One small South Korean bioscience firm with big ambitions claimed on Thursday to have pinpointed exactly how Viagra and other impotency drugs work.
The discovery will enable Korean scientists to ease unwanted side-effects and concentrate on the bigger issue at hand, says company president and chief executive Cho Joong-myung.
Founded three years ago, CrystalGenomics said it hoped to cash in on the technology through a domestic initial public offering in the second half of 2004 and a Nasdaq listing in the next two or three years.
Viagra and other anti-impotency drugs all work by blocking an enzyme called PDE-5, which affects blood flow to the penis.
With findings published in the latest edition of "Nature" magazine, the firm said it had discovered the mechanism whereby the three drugs combine with PDE-5 at an atomic level.
After taking impotency drugs, unselective binding with other PDE proteins occurred which in turn caused unwanted side-effects.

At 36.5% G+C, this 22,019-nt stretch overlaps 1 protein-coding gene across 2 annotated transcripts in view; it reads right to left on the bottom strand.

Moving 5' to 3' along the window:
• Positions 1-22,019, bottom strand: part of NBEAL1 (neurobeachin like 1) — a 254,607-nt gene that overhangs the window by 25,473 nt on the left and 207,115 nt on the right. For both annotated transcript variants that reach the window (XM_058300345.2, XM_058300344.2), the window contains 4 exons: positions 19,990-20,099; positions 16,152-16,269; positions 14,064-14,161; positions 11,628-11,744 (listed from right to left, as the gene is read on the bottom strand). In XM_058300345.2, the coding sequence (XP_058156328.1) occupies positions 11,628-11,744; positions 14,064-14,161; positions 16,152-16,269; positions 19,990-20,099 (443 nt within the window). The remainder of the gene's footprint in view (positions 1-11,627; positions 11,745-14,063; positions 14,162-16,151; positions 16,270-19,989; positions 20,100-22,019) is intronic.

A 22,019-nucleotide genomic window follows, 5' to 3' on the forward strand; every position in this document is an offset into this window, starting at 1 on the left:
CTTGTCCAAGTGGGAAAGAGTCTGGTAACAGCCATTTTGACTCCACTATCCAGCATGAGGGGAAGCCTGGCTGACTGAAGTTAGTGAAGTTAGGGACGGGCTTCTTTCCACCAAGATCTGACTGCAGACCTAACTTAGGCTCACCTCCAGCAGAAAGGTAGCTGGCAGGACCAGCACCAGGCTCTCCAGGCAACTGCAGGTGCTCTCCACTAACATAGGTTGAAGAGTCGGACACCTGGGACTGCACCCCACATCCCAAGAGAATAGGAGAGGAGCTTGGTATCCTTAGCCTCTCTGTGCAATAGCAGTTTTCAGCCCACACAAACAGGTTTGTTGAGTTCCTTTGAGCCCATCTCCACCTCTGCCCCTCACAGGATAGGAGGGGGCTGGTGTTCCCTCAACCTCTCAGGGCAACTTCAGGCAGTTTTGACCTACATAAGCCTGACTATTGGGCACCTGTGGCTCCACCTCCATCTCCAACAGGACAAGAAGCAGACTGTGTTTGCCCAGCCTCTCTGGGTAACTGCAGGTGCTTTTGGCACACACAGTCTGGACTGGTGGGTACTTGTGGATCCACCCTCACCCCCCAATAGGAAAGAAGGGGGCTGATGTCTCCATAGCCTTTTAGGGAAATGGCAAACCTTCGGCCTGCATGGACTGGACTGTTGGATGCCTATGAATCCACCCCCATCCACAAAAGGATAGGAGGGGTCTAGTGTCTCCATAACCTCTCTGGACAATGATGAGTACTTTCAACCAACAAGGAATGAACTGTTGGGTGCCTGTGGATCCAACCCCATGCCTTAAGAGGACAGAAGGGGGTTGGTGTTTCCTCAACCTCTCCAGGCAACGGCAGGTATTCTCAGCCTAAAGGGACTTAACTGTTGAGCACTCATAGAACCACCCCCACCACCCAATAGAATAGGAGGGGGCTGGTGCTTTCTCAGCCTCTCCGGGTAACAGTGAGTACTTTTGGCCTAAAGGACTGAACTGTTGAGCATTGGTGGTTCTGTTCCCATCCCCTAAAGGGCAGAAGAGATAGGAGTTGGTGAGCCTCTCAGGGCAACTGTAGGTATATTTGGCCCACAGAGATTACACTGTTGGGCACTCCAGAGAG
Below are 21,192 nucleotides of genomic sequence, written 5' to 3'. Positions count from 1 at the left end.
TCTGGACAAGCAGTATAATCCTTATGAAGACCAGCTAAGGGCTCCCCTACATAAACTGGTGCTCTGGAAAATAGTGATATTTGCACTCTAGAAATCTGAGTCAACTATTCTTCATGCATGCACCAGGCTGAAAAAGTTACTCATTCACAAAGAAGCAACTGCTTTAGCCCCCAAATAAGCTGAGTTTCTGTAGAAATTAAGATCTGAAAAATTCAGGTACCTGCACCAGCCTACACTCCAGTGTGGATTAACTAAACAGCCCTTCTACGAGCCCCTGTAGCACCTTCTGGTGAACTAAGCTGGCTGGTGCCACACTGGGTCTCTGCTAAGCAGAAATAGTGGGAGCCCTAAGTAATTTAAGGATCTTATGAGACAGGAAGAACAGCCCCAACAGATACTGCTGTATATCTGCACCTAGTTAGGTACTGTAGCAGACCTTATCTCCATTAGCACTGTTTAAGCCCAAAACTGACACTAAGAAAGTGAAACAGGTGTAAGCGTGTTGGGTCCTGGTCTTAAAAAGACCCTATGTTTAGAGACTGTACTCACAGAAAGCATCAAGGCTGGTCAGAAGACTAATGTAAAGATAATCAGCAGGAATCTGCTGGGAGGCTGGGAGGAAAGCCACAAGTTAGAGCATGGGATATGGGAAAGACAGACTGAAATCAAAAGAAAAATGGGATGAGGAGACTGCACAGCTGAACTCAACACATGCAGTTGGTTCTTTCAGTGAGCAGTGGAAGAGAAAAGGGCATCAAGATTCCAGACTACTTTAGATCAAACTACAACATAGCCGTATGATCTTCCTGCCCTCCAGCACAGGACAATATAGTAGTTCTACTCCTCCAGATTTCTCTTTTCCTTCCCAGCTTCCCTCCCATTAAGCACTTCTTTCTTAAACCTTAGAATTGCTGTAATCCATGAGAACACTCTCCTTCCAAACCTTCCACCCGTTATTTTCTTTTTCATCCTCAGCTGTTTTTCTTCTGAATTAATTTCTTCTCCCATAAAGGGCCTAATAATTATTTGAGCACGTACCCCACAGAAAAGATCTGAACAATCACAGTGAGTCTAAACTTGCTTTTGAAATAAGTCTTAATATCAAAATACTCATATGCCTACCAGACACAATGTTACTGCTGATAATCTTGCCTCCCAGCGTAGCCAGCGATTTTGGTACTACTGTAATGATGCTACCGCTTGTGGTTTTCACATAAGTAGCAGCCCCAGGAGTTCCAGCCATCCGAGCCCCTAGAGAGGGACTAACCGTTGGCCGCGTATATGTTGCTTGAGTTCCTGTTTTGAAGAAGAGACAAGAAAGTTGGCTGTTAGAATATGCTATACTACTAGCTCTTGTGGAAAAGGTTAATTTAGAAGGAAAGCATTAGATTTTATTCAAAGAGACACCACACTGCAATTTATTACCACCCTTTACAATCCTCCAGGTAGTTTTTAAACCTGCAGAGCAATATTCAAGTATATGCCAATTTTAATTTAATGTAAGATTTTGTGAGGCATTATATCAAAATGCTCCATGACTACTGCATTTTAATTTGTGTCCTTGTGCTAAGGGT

Understanding how the binding works was the key to producing drugs with fewer side effects, said the company, which has 47 scientists involved with the project.
The firm also plans to make applications for improving asthma and obesity treatments.
"The name of the game is to find a good area in gene technology faster that anyone else"
biotechnologist at Samsung
Joong-myung said the company was seeking to collaborate with a major pharmaceutical company and had previously held talks with large British and US-based drug companies.
"We expect to become a major company in the drug discovery field within the next five to 10 years", Cho told a news conference.
Analysts said the technology looked interesting, although to grow bigger and commercialise would require more cash.
"The name of the game is to find a good area in gene technology faster that anyone else", said Dori Lim, pharmaceutical and biotechnology analyst at Samsung Securities.
"There are not many biotech companies [in Korea] that can be called promising at the moment," he added.
Pfizer Inc succeeded in making Viagra a household name, although now faces growing competition. The world's largest drugmaker secured sales of $1.74 billion from the drug last year.
Bayer AG and GlaxoSmithKline Plc recently won US approval for their anti-impotence pill, Levitra, while Eli Lilly & Co and Icos Corp have a joint venture producing another anti-impotence pill, Cialis.